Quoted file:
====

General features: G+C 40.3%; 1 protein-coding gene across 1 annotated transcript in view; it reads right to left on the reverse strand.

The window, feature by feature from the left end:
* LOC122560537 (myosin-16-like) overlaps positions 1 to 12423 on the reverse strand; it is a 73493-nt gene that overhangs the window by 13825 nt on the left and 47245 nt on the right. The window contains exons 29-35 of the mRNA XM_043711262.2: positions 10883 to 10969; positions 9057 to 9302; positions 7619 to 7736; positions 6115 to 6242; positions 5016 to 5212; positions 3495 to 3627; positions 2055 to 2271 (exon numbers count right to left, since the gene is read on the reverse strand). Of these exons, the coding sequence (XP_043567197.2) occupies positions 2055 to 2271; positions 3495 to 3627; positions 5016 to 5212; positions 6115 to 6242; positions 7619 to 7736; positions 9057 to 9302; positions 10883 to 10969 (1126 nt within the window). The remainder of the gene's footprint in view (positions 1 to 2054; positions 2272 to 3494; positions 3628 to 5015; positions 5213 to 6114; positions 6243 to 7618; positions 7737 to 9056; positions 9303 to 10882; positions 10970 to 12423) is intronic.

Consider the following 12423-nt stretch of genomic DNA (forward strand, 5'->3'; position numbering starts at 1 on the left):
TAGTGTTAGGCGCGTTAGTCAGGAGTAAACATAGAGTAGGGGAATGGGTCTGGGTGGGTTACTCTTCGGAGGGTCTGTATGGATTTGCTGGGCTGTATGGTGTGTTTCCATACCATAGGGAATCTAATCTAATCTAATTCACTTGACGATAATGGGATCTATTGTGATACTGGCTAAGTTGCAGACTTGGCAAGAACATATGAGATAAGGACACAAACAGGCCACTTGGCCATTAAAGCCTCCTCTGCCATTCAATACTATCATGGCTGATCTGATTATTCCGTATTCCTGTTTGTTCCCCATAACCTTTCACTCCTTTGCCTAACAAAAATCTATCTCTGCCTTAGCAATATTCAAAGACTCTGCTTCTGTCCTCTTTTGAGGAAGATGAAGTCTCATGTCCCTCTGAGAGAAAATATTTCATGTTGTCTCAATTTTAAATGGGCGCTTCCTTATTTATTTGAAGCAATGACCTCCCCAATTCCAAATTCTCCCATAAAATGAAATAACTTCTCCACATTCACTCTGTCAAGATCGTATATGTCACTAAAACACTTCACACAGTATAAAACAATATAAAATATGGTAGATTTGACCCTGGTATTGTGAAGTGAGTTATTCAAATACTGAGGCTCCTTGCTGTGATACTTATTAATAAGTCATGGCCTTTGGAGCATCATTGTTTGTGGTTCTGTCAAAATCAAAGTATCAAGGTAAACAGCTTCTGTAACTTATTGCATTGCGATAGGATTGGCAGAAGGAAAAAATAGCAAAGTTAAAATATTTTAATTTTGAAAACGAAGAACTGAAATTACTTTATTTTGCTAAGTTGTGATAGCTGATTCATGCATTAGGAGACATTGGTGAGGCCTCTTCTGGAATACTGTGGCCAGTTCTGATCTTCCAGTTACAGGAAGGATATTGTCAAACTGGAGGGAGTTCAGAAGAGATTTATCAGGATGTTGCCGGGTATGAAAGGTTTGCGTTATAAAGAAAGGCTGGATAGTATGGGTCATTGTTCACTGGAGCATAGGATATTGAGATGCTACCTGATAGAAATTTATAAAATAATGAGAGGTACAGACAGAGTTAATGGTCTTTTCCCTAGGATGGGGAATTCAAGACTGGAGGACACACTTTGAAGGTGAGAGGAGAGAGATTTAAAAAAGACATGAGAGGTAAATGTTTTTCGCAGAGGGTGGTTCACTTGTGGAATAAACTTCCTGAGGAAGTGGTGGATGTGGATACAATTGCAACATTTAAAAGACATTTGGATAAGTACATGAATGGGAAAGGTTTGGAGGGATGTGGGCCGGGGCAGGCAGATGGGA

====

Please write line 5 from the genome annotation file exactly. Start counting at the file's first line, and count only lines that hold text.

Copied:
TAGTGTTAGGCGCGTTAGTCAGGAGTAAACATAGAGTAGGGGAATGGGTCTGGGTGGGTTACTCTTCGGAGGGTCTGTATGGATTTGCTGGGCTGTATGGTGTGTTTCCATACCATAGGGAATCTAATCTAATCTAATTCACTTGACGATAATGGGATCTATTGTGATACTGGCTAAGTTGCAGACTTGGCAAGAACATATGAGATAAGGACACAAACAGGCCACTTGGCCATTAAAGCCTCCTCTGCCATTCAATACTATCATGGCTGATCTGATTATTCCGTATTCCTGTTTGTTCCCCATAACCTTTCACTCCTTTGCCTAACAAAAATCTATCTCTGCCTTAGCAATATTCAAAGACTCTGCTTCTGTCCTCTTTTGAGGAAGATGAAGTCTCATGTCCCTCTGAGAGAAAATATTTCATGTTGTCTCAATTTTAAATGGGCGCTTCCTTATTTATTTGAAGCAATGACCTCCCCAATTCCAAATTCTCCCATAAAATGAAATAACTTCTCCACATTCACTCTGTCAAGATCGTATATGTCACTAAAACACTTCACACAGTATAAAACAATATAAAATATGGTAGATTTGACCCTGGTATTGTGAAGTGAGTTATTCAAATACTGAGGCTCCTTGCTGTGATACTTATTAATAAGTCATGGCCTTTGGAGCATCATTGTTTGTGGTTCTGTCAAAATCAAAGTATCAAGGTAAACAGCTTCTGTAACTTATTGCATTGCGATAGGATTGGCAGAAGGAAAAAATAGCAAAGTTAAAATATTTTAATTTTGAAAACGAAGAACTGAAATTACTTTATTTTGCTAAGTTGTGATAGCTGATTCATGCATTAGGAGACATTGGTGAGGCCTCTTCTGGAATACTGTGGCCAGTTCTGATCTTCCAGTTACAGGAAGGATATTGTCAAACTGGAGGGAGTTCAGAAGAGATTTATCAGGATGTTGCCGGGTATGAAAGGTTTGCGTTATAAAGAAAGGCTGGATAGTATGGGTCATTGTTCACTGGAGCATAGGATATTGAGATGCTACCTGATAGAAATTTATAAAATAATGAGAGGTACAGACAGAGTTAATGGTCTTTTCCCTAGGATGGGGAATTCAAGACTGGAGGACACACTTTGAAGGTGAGAGGAGAGAGATTTAAAAAAGACATGAGAGGTAAATGTTTTTCGCAGAGGGTGGTTCACTTGTGGAATAAACTTCCTGAGGAAGTGGTGGATGTGGATACAATTGCAACATTTAAAAGACATTTGGATAAGTACATGAATGGGAAAGGTTTGGAGGGATGTGGGCCGGGGCAGGCAGATGGGA